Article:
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on March 19, 2002
A reviewer of one of Smullyan's other works called him "a national treasure" and I have to agree. To Mock a Mockingbird is a fantastic book -- whether you're looking for fun logic puzzles or a lighter look at formal logic theory. This book is better than any college textbook, and right up there with any of Martin Gardner's best works. Highly recommended.
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on January 2, 2011
Raymond Smullyan is a master of blending wondrous tales of adventure seamlessly with complex topics such as functional, abstract, and symbolic logic, as well as deductive games and exercises. This book is actually one of the best explorations of combinatory logic I have ever encountered. Disguised cleverly by the analogy of birds singing, you will be working through complex mathematical proofs in no time, without even realizing that you're doing it! You'll think it's all just bluebirds and warblers calling to each other!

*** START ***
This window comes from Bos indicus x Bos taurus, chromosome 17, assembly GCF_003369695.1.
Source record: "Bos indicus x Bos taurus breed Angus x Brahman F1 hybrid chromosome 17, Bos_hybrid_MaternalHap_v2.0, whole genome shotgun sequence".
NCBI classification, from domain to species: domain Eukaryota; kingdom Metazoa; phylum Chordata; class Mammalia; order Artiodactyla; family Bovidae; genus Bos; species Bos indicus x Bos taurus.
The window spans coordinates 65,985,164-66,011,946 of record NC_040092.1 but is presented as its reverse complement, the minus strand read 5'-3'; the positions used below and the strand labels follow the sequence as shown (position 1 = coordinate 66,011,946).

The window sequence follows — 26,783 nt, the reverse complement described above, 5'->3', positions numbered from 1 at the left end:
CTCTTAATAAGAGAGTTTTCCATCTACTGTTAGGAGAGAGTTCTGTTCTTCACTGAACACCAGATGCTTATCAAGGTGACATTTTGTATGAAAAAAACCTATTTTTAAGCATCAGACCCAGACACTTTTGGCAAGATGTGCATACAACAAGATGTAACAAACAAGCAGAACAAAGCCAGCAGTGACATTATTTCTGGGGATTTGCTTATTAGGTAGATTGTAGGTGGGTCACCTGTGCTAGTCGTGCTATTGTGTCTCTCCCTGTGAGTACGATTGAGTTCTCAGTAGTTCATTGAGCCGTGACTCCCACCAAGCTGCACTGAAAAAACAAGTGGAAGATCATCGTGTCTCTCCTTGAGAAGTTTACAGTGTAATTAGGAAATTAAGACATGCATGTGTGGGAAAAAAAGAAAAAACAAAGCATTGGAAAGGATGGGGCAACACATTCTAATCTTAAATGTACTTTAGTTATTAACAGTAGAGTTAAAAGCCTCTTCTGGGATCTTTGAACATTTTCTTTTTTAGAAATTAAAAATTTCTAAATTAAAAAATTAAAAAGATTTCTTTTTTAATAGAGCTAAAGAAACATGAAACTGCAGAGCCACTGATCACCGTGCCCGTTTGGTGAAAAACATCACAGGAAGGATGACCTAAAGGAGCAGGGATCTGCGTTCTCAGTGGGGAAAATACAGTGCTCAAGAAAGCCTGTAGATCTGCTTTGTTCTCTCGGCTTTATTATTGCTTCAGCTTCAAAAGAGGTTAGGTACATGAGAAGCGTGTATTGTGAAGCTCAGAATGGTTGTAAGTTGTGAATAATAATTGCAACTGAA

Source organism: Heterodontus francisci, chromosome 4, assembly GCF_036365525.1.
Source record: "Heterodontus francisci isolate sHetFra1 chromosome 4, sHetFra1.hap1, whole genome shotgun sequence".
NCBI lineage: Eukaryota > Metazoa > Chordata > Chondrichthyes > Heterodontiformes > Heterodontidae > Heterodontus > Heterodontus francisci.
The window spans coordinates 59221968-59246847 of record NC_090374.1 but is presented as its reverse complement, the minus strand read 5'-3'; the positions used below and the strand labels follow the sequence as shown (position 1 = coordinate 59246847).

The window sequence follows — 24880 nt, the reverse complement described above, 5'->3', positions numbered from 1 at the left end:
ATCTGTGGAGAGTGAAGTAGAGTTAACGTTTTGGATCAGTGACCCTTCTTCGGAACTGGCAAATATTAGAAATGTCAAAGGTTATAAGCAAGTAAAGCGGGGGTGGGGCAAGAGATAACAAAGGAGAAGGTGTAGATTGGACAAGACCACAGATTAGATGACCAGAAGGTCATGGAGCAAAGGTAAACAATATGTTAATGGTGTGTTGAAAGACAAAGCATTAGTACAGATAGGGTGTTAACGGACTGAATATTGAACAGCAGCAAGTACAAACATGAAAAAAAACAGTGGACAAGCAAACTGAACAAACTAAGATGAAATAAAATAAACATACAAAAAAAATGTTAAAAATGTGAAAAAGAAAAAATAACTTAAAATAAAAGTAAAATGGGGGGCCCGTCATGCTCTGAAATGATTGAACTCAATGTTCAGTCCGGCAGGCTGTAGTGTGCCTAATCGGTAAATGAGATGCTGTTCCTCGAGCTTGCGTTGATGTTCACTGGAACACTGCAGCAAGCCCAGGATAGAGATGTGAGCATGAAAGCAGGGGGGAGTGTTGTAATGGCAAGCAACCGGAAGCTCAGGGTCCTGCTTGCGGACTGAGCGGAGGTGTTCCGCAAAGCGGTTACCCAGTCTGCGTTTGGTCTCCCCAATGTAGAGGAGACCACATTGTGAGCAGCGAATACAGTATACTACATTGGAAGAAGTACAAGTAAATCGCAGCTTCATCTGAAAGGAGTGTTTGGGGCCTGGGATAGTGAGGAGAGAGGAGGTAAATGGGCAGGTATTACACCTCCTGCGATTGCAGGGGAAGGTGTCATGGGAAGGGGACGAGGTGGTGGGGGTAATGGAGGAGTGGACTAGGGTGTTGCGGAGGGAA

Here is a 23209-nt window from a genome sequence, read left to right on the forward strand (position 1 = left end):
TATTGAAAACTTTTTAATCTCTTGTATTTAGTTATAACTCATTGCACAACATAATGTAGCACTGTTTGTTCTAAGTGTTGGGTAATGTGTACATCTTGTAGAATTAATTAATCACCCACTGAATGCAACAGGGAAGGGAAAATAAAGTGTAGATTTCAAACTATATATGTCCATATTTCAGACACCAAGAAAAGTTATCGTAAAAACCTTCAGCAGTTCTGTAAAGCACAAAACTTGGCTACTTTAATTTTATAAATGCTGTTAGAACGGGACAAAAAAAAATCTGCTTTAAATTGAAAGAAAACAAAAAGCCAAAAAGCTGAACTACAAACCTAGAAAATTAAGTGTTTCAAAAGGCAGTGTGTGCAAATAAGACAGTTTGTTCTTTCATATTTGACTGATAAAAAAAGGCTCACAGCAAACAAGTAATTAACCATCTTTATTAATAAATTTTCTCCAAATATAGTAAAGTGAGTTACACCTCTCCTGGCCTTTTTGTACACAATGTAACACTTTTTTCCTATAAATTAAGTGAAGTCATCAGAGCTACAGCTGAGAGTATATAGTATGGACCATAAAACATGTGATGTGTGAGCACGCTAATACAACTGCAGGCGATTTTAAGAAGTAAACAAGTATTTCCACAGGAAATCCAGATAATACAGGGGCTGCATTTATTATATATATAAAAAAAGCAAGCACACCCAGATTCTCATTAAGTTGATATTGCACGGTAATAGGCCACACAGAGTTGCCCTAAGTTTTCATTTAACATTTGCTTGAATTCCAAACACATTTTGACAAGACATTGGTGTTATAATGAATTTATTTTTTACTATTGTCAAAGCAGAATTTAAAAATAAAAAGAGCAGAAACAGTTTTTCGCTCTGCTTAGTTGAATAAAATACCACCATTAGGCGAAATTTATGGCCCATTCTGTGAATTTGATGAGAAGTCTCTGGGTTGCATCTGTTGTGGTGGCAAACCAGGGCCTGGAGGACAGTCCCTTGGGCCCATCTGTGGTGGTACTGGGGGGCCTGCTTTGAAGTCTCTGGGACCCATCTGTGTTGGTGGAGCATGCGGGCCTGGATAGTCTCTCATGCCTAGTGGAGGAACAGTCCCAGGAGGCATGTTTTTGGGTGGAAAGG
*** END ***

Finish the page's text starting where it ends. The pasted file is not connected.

Combinatory logic is one of the most obscure and fascinating branches of logic I have ever encountered. Its mathematical counterpart (largely the same thing) is known as lambda calculus, and it in fact is used extensively in artificial intelligence and programming language design. The Lisp programming language is actually based on lambda calculus. Learning either combinatory logic or lambda calculus is a venture for only those whose mind is best suited to mathematics, logic, or computer science. If you are someone interested in all three (like myself) then this is the book for you!

Overall, highly recommended for nerdy types, or anyone who likes puzzles.
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on March 24, 1998
Various sets of increasingly sophisticated puzzles & scenarios in a combinatory forest where all the birds are combinators. Great way to understand interesting results from combinatory logic without cumbersome definitions. Mockingbirds are M, which is also YI, Curry bird's response to Identity bird... hilarious.
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on July 17, 2014